Posts Tagged contemplative prayer
Fr. Richard Rohr – is a Franciscan priest, Christian mystic, and teacher of Ancient Christian Contemplative Prayer. He is the founding Director of the Center for Action and Contemplation in Albuquerque, NM.
“In the early medieval period, two Christian philosophers offered names for three different ways of seeing, and these names had a great influence on scholars and seekers in the Western tradition. Hugh of St. Victor (1078-1141) and Richard of St. Victor (1123-1173) wrote that humanity was given three different sets of eyes, each building on the previous one. The first eye was the eye of the flesh (thought or sight), the second was the eye of reason (meditation or reflection), and the third was the intuitive eye of true understanding (contemplation).
I describe this third eye as knowing something simply by being calmly present to it (no processing needed!). This image of “third eye” thinking, beyond our dualistic vision, is also found in most Eastern religions. We are onto something archetypal here, I think!
The loss of the “third eye” is at the basis of much of the shortsightedness and religious crises of the Western world, about which even secular scholars like Albert Einstein and Iain McGilchrist have written. Lacking such wisdom, it is hard for churches, governments, and leaders to move beyond ego, the desire for control, and public posturing. Everything divides into dualistic oppositions like liberal vs. conservative, with vested interests pulling against one another. Truth is no longer possible at this level of conversation. Even theology becomes more a quest for power than a search for God and Mystery.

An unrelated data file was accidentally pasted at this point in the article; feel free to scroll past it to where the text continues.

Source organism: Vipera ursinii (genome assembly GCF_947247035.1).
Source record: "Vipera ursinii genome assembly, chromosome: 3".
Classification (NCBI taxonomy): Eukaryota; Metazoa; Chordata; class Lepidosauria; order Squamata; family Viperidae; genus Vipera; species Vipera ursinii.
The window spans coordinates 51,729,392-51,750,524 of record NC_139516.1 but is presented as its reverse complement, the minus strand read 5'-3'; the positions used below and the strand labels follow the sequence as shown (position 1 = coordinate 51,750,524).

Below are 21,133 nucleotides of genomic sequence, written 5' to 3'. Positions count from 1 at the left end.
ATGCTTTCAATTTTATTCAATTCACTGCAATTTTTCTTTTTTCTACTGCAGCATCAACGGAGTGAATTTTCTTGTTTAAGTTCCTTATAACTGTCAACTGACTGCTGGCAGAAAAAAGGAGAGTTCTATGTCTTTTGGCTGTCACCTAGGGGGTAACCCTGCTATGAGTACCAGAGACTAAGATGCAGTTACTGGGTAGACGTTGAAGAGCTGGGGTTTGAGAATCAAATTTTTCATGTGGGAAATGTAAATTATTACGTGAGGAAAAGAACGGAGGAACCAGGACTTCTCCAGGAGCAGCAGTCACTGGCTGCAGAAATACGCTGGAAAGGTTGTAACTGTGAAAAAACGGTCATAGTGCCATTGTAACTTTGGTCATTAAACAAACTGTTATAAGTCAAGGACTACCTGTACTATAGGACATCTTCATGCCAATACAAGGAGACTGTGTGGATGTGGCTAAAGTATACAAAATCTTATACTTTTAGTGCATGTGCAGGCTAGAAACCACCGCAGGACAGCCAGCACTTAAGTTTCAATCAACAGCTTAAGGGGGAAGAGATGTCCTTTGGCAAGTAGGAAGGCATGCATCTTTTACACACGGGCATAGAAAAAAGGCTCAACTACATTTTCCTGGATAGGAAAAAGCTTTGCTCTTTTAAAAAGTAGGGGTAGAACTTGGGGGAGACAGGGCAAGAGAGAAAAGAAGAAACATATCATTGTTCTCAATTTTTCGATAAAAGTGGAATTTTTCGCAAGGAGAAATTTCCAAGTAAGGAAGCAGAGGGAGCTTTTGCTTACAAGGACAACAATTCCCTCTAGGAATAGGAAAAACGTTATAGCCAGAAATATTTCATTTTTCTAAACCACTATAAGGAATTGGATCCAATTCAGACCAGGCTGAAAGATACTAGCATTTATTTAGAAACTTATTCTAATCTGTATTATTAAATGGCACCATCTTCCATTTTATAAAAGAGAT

One wonders how far spiritual and political leaders can genuinely lead us without some degree of contemplative seeing and action. It is hardly an exaggeration to say that “us-and-them” seeing, and the dualistic thinking that results, is the foundation of almost all discontent and violence in the world. It allows heads of religion and state to avoid their own founders, their own national ideals, and their own better instincts. Lacking the contemplative gaze, such leaders will remain mere functionaries and technicians, or even dangers to society.